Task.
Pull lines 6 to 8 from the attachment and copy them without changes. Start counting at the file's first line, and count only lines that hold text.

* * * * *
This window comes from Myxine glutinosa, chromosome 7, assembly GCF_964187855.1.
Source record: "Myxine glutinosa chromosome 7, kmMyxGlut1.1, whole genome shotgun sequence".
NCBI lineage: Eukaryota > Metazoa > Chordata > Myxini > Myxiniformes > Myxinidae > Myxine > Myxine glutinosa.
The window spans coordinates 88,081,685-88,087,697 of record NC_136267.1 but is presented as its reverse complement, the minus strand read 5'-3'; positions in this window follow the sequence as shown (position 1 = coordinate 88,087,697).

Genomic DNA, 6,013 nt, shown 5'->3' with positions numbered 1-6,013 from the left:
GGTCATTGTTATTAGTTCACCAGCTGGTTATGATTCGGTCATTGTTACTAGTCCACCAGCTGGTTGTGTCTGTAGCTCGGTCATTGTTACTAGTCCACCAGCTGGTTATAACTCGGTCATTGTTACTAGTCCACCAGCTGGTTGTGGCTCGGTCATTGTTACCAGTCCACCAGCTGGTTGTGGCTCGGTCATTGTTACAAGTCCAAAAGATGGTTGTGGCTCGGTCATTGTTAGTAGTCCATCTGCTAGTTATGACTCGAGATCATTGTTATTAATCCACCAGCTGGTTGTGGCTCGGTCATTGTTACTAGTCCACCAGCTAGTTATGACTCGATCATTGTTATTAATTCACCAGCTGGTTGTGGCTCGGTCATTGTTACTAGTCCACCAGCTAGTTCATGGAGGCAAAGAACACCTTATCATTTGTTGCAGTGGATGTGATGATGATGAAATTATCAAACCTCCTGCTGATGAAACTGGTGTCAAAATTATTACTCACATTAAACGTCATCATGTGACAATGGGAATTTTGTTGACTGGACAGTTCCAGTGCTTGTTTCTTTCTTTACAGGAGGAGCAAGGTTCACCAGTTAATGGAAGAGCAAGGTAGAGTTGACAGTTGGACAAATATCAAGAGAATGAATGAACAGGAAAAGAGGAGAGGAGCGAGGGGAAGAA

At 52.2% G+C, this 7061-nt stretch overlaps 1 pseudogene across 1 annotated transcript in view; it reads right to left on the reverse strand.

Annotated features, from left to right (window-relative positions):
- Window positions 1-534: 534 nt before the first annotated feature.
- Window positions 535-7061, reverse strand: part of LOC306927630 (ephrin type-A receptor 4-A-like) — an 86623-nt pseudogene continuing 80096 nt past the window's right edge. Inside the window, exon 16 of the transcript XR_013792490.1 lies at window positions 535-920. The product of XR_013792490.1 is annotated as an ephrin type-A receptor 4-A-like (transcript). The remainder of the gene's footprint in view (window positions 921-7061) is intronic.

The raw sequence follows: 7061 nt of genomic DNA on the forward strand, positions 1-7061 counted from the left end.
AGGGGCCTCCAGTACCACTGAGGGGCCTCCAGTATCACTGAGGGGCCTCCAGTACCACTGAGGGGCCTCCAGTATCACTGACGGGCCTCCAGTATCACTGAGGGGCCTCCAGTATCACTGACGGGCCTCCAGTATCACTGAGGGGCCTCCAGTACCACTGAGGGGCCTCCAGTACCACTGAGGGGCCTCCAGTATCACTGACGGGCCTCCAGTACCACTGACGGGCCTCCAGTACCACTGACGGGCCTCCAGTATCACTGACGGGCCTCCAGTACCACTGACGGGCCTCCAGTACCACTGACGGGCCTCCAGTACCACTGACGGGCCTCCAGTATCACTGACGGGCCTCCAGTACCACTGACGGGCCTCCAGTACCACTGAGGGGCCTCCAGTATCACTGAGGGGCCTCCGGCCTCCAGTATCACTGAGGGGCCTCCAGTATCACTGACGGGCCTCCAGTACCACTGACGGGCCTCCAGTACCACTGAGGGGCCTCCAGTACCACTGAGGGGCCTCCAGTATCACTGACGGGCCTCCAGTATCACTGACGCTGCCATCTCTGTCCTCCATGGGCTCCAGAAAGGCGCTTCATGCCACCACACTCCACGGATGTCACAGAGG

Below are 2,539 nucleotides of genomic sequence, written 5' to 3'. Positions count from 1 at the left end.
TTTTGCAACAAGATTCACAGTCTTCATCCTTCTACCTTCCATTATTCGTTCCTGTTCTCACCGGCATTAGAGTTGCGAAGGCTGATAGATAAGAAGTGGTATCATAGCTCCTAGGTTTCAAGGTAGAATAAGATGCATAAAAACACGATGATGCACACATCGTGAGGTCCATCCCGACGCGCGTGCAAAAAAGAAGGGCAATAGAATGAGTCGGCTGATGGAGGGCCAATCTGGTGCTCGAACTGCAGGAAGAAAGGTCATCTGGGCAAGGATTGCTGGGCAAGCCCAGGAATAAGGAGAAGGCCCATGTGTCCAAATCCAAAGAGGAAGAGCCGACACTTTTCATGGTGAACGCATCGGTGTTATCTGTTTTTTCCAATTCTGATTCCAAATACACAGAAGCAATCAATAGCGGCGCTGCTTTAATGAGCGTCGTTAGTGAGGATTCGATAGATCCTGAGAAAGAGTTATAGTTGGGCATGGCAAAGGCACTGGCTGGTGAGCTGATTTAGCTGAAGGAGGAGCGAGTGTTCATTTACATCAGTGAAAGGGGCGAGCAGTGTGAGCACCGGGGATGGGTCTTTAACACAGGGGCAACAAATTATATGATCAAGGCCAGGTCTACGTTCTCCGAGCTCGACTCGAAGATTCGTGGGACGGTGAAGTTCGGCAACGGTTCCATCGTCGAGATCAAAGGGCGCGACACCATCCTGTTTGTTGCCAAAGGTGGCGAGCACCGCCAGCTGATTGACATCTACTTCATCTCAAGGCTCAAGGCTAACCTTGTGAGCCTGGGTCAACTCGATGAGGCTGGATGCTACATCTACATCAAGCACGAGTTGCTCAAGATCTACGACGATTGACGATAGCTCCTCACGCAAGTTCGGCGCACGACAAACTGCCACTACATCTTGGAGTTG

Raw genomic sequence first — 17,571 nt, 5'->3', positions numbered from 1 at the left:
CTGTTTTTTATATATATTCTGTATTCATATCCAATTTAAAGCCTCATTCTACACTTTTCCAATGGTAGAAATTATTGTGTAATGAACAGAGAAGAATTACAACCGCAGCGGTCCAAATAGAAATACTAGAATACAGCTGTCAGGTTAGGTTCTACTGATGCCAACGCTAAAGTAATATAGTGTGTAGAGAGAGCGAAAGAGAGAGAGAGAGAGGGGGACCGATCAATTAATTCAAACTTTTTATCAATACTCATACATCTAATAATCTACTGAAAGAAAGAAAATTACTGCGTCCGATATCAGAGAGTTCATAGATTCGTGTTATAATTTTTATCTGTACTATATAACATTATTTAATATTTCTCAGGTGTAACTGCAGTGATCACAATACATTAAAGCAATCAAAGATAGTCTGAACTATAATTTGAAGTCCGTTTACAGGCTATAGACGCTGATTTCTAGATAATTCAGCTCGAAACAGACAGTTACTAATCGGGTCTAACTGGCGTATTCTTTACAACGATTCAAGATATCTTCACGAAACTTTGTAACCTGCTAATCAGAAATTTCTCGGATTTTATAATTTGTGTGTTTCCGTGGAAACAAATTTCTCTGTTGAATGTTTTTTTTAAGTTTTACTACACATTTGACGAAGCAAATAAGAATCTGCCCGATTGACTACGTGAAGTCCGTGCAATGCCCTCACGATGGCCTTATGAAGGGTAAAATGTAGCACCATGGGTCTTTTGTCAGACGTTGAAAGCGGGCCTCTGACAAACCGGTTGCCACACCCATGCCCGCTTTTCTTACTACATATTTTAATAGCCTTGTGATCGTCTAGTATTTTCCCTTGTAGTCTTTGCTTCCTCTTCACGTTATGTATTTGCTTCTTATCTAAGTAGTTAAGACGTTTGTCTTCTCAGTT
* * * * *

GGTCATTGTTATTAGTTCACCAGCTGGTTATGATTCGGTCATTGTTACTAGTCCACCAGCTGGTTGTGTCTGTAGCTCGGTCATTGTTACTAGTCCACCAGCTGGTTATAACTCGGTCATTGTTACTAGTCCACCAGCTGGTTGTGGCTCGGTCATTGTTACCAGTCCACCAGCTGGTTGTGGCTCGGTCATTGTTACAAGTCCAAAAGATGGTTGTGGCTCGGTCATTGTTAGTAGTCCATCTGCTAGTTATGACTCGAGATCATTGTTATTAATCCACCAGCTGGTTGTGGCTCGGTCATTGTTACTAGTCCACCAGCTAGTTATGACTCGATCATTGTTATTAATTCACCAGCTGGTTGTGGCTCGGTCATTGTTACTAGTCCACCAGCTAGTTCATGGAGGCAAAGAACACCTTATCATTTGTTGCAGTGGATGTGATGATGATGAAATTATCAAACCTCCTGCTGATGAAACTGGTGTCAAAATTATTACTCACATTAAACGTCATCATGTGACAATGGGAATTTTGTTGACTGGACAGTTCCAGTGCTTGTTTCTTTCTTTACAGGAGGAGCAAGGTTCACCAGTTAATGGAAGAGCAAGGTAGAGTTGACAGTTGGACAAATATCAAGAGAATGAATGAACAGGAAAAGAGGAGAGGAGCGAGGGGAAGAA

At 52.2% G+C, this 7061-nt stretch overlaps 1 pseudogene across 1 annotated transcript in view; it reads right to left on the reverse strand.

Annotated features, from left to right (window-relative positions):